A central issue in sensory research is understanding how behaviorally relevant stimuli are represented in the activity of neural networks. In this proposal, we explore the links between the function of neuronal circuits and behavior in the olfactory system. When animals encounter a novel odorant or environment they quickly transition from passive respiration to active sniffing. In humans, impaired sniffing in Parkinson's patients leads to olfactory task deficits. Although sniffing is proposed to play an important role in the formation of olfactory percepts, it is not known how cortical networks process information acquired during sniffing. The experiments we describe in this proposal investigate the cellular and circuit-level mechanisms that produce dynamic cortical response patterns that are reflective of input obtained during passive respiration versus active sniffing. Our preliminary data suggests that short-term synaptic plasticity in olfactory bulb inputs and local interneuron microcircuits act synergistically to produce differential cortical population responses during passive respiration versus active sniffing. We will use a combination of in vitro calcium imaging and simultaneous, multi-neuron, electrophysiological recording to elucidate the roles of synaptic plasticity and circuit architecture in shaping cortical responses. Such a mechanistic and detailed analysis olfactory cortical circuitry will provide an important framework for understanding how olfactory information is processed during passive and active behavioral states.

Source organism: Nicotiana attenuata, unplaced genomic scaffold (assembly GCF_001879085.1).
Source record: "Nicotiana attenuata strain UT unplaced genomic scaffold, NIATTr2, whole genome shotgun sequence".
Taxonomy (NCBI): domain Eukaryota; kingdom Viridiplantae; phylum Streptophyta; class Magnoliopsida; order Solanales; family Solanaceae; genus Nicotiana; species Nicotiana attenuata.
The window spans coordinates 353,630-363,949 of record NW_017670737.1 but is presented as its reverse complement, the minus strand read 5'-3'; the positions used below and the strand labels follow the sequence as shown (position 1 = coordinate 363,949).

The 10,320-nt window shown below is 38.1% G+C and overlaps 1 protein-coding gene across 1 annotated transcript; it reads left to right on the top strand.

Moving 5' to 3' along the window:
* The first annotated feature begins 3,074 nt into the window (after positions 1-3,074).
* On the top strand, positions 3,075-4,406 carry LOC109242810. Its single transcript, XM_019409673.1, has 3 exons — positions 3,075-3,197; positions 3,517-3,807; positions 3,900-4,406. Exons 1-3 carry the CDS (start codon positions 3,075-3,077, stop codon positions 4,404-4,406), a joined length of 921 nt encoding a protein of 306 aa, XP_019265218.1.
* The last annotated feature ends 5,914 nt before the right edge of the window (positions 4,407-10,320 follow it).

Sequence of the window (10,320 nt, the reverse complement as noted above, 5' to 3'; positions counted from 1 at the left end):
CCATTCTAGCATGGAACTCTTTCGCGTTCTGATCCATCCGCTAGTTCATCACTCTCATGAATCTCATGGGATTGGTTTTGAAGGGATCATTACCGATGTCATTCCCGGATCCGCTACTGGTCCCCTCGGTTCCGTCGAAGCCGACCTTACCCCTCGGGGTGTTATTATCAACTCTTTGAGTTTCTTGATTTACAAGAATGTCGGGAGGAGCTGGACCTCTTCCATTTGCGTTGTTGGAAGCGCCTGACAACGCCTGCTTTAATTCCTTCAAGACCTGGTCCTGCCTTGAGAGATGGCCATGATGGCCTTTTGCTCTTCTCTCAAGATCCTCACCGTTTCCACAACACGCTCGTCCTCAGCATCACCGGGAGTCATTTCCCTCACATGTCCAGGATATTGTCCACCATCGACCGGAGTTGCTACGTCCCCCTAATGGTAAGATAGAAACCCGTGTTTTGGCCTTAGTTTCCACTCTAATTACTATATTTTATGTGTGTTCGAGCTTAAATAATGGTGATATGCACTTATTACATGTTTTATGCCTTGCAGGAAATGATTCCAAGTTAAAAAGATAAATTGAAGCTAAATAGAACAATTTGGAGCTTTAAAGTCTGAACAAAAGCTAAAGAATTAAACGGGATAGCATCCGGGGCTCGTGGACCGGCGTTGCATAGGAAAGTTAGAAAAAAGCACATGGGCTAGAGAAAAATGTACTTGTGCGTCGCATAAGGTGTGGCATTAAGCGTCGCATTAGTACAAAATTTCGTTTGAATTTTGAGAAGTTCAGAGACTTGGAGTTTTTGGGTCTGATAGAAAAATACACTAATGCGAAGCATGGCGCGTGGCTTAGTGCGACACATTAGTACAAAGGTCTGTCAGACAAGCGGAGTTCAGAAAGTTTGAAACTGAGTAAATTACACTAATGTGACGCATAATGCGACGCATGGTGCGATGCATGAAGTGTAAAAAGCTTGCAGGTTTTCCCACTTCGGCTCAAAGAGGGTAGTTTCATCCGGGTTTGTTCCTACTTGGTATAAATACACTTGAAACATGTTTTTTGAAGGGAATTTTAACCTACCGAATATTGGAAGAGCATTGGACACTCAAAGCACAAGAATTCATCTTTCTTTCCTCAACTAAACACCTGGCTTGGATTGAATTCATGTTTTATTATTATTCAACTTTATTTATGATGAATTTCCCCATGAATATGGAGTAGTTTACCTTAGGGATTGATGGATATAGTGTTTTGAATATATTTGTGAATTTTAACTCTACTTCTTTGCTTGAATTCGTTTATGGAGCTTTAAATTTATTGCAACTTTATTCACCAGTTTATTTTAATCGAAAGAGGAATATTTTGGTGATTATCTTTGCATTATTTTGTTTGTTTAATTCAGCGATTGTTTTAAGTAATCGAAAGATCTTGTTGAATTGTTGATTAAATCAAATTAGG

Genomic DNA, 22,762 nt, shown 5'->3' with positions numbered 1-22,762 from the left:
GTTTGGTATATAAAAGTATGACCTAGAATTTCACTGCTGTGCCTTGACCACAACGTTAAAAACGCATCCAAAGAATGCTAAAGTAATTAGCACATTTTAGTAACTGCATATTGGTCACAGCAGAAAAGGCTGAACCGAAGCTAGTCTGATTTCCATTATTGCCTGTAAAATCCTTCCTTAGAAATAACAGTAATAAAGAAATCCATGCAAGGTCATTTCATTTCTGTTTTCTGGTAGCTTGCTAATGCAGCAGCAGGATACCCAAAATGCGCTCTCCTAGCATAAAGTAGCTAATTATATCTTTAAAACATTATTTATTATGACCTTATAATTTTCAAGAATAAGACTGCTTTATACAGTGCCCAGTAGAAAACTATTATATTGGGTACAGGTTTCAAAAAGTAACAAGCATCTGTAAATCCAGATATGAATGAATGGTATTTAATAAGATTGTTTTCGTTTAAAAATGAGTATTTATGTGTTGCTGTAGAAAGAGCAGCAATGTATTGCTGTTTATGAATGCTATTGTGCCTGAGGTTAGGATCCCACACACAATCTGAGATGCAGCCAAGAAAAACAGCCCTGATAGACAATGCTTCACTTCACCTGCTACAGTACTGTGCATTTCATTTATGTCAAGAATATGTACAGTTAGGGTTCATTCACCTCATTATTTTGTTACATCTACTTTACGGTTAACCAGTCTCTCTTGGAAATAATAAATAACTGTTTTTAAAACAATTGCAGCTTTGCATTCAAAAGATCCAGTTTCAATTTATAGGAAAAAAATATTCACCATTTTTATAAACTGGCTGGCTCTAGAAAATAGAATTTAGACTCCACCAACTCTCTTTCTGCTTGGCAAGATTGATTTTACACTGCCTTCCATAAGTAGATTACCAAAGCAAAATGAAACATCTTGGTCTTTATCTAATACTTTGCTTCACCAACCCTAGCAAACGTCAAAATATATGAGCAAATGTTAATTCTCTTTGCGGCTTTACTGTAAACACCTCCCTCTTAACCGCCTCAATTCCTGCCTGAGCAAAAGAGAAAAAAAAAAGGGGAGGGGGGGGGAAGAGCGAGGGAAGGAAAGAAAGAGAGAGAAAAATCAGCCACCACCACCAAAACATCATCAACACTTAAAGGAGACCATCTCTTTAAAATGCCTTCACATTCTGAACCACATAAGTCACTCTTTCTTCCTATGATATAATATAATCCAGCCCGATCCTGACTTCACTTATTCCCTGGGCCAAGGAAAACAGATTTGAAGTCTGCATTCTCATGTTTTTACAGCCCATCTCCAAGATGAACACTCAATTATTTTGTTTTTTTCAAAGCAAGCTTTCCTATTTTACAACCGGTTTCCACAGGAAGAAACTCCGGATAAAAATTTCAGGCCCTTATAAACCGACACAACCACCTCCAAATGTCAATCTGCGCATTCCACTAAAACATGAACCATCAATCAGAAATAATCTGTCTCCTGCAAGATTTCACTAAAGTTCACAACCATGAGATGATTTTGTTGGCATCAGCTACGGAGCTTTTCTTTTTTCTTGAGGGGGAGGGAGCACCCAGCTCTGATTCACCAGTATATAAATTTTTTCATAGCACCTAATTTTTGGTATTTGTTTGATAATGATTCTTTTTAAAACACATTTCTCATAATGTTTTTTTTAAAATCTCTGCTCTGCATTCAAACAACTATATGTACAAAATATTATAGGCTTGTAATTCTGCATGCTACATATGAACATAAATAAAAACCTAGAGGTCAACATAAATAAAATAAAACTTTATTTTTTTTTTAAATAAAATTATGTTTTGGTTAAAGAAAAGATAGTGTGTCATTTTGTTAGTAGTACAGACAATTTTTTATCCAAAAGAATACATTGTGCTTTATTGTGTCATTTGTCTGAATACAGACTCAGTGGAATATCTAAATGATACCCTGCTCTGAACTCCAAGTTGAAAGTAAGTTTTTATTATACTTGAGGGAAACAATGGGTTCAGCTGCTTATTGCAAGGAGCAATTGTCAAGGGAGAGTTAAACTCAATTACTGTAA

Despite years of research, and considerable progress in understanding how the brain represents sensory information, direct links between sensory input, neural activity and behavior remain elusive. Sniffing is a well-known behavior in humans and animals and a single sniff provides a snapshot of the olfactory world. Impaired sniffing due to disease can result in olfactory perceptual deficits. The experiments in this proposal investigate the microcircuit mechanisms by which behaviorally relevant patterns of olfactory input during sniffing are reflected in the spatiotemporal patterns of cortical neural activity. Such studies are critical for understanding how sensory input is transformed during cortical processing to form salient percepts and behavioral responses.
|Oswald, Anne-Marie M; Urban, Nathaniel N (2012) Interactions between behaviorally relevant rhythms and synaptic plasticity alter coding in the piriform cortex. J Neurosci 32:6092-104|